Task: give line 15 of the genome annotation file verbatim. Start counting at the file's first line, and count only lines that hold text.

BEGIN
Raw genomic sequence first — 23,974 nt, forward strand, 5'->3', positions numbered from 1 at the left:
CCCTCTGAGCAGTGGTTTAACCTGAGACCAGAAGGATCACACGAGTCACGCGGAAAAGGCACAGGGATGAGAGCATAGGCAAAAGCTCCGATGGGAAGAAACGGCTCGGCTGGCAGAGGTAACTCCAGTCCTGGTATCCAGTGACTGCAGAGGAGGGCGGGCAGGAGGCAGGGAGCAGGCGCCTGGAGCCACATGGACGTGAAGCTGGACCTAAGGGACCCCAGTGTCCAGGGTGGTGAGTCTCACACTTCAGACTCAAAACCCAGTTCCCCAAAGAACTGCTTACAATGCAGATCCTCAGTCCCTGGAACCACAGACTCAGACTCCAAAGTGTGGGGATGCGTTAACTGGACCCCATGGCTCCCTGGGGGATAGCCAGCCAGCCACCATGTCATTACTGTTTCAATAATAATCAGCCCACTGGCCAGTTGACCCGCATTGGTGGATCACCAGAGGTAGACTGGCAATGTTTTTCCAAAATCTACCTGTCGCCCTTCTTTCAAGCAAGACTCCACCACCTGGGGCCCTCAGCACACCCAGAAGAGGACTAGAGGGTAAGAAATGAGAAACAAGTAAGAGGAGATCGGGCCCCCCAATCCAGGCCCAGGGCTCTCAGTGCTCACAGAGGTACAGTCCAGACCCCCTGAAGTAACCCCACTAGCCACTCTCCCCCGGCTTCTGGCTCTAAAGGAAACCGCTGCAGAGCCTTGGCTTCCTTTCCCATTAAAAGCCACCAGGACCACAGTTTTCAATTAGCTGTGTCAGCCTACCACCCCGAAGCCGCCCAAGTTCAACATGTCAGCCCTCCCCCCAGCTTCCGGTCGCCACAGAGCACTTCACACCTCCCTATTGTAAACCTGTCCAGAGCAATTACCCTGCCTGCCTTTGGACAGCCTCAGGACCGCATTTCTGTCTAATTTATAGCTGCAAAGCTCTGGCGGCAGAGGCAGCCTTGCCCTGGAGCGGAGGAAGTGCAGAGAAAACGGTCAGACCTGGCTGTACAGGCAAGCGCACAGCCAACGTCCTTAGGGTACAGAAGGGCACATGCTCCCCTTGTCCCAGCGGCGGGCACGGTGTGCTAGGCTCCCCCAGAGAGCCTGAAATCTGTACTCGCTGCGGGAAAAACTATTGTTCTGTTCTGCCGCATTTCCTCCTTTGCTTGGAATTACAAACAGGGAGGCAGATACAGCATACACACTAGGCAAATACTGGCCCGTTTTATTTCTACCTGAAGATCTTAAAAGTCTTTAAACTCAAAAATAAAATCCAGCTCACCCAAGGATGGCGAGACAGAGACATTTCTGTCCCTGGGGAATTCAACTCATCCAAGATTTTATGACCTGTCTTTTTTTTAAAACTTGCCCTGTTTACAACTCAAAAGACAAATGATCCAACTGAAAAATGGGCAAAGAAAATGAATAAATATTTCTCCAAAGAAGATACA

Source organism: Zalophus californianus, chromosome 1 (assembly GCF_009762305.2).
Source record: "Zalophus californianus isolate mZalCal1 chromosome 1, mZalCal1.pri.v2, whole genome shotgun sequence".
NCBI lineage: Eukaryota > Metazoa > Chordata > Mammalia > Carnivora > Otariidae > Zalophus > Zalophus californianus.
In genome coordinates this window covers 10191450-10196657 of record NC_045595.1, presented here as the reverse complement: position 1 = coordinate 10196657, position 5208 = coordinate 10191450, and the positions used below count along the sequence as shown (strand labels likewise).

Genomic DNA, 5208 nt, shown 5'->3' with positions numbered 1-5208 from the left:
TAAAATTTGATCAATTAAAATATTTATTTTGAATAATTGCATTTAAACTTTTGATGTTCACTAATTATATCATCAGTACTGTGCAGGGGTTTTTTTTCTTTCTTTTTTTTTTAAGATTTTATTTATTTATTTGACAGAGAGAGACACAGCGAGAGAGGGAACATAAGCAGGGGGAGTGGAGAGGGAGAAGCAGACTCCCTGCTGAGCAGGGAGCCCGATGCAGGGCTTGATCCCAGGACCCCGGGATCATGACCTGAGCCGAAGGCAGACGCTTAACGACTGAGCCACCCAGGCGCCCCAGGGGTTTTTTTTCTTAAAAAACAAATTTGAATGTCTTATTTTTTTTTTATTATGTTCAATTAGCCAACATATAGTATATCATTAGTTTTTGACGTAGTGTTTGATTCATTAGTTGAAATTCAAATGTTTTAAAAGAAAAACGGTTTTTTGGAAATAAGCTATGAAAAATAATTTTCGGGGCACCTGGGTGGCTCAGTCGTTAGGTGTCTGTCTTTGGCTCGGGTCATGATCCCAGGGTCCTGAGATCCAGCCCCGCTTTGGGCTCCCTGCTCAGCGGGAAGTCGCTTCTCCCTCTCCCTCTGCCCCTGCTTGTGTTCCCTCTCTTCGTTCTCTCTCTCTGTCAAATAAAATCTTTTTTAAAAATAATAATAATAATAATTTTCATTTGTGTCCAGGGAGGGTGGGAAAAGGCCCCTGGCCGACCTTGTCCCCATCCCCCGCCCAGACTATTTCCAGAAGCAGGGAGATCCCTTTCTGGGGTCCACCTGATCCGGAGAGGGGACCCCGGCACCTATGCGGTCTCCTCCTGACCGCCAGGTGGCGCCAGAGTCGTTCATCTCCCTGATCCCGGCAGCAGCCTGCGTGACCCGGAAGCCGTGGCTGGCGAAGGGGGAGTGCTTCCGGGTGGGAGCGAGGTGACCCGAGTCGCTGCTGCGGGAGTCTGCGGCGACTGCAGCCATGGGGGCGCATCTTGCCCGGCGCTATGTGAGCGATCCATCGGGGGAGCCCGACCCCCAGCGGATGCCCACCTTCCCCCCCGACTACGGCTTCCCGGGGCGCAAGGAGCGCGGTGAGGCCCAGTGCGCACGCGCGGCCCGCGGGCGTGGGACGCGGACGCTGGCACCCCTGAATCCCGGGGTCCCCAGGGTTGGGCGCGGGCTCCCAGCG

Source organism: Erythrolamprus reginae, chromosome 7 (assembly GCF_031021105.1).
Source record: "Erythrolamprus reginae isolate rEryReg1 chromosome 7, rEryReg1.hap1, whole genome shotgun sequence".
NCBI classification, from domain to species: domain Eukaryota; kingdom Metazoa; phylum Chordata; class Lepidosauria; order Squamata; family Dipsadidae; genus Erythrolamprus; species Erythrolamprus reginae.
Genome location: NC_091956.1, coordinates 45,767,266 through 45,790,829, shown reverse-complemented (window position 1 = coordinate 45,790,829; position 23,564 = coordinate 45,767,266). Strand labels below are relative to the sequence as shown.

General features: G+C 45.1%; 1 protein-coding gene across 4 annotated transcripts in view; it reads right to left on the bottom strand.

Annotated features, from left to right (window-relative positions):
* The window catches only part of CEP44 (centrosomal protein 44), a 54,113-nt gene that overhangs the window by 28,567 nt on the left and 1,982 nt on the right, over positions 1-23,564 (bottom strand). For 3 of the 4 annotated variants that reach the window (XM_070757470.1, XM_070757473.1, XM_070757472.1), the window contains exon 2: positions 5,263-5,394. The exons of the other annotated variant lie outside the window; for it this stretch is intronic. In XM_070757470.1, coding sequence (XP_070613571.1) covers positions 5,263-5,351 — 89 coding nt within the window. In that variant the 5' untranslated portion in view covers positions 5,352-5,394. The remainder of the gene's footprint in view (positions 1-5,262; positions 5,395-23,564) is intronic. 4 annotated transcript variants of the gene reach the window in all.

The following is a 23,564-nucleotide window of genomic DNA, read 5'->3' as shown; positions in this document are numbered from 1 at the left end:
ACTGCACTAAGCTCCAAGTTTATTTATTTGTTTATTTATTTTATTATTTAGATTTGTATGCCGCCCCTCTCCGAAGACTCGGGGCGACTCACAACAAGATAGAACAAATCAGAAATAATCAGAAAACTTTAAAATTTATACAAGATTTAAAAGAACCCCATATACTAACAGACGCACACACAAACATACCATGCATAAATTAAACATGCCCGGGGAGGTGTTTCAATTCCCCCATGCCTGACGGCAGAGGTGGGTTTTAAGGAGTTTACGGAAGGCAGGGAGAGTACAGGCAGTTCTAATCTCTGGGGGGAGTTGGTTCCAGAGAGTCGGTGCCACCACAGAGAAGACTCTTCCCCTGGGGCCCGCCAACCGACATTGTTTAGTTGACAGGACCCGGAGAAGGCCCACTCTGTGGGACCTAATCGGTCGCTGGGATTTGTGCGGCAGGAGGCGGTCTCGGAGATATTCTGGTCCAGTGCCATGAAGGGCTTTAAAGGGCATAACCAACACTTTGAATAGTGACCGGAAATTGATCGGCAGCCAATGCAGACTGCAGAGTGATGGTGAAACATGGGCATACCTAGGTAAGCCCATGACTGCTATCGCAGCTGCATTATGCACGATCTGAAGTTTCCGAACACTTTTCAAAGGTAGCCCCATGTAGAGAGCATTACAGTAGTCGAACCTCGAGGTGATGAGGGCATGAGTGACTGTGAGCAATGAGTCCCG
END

* The window catches only part of CEP44 (centrosomal protein 44), a 54,113-nt gene that overhangs the window by 28,567 nt on the left and 1,982 nt on the right, over positions 1-23,564 (bottom strand). For 3 of the 4 annotated variants that reach the window (XM_070757470.1, XM_070757473.1, XM_070757472.1), the window contains exon 2: positions 5,263-5,394. The exons of the other annotated variant lie outside the window; for it this stretch is intronic. In XM_070757470.1, coding sequence (XP_070613571.1) covers positions 5,263-5,351 — 89 coding nt within the window. In that variant the 5' untranslated portion in view covers positions 5,352-5,394. The remainder of the gene's footprint in view (positions 1-5,262; positions 5,395-23,564) is intronic. 4 annotated transcript variants of the gene reach the window in all.